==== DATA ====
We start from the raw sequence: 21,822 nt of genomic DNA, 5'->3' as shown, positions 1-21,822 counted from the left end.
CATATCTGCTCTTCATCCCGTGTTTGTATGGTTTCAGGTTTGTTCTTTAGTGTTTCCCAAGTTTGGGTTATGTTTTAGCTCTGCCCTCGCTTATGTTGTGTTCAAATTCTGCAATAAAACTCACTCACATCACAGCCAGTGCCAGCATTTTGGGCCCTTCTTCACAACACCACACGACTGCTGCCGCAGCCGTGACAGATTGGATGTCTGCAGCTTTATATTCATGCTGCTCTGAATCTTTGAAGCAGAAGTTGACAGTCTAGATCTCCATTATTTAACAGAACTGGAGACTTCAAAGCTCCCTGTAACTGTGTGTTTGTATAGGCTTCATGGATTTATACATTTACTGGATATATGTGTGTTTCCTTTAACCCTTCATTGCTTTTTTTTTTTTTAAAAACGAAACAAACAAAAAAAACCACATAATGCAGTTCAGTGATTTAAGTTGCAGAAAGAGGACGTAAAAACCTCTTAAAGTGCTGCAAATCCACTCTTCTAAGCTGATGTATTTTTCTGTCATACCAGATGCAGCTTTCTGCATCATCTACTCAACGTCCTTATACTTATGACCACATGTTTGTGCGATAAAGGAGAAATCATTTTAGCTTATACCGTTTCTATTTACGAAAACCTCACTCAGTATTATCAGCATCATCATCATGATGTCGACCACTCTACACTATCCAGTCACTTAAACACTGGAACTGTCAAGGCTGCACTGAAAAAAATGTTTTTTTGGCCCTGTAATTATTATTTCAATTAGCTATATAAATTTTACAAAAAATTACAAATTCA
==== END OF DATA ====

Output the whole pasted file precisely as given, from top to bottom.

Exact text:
We start from the raw sequence: 21,822 nt of genomic DNA, 5'->3' as shown, positions 1-21,822 counted from the left end.
CATATCTGCTCTTCATCCCGTGTTTGTATGGTTTCAGGTTTGTTCTTTAGTGTTTCCCAAGTTTGGGTTATGTTTTAGCTCTGCCCTCGCTTATGTTGTGTTCAAATTCTGCAATAAAACTCACTCACATCACAGCCAGTGCCAGCATTTTGGGCCCTTCTTCACAACACCACACGACTGCTGCCGCAGCCGTGACAGATTGGATGTCTGCAGCTTTATATTCATGCTGCTCTGAATCTTTGAAGCAGAAGTTGACAGTCTAGATCTCCATTATTTAACAGAACTGGAGACTTCAAAGCTCCCTGTAACTGTGTGTTTGTATAGGCTTCATGGATTTATACATTTACTGGATATATGTGTGTTTCCTTTAACCCTTCATTGCTTTTTTTTTTTTTAAAAACGAAACAAACAAAAAAAACCACATAATGCAGTTCAGTGATTTAAGTTGCAGAAAGAGGACGTAAAAACCTCTTAAAGTGCTGCAAATCCACTCTTCTAAGCTGATGTATTTTTCTGTCATACCAGATGCAGCTTTCTGCATCATCTACTCAACGTCCTTATACTTATGACCACATGTTTGTGCGATAAAGGAGAAATCATTTTAGCTTATACCGTTTCTATTTACGAAAACCTCACTCAGTATTATCAGCATCATCATCATGATGTCGACCACTCTACACTATCCAGTCACTTAAACACTGGAACTGTCAAGGCTGCACTGAAAAAAATGTTTTTTTGGCCCTGTAATTATTATTTCAATTAGCTATATAAATTTTACAAAAAATTACAAATTCA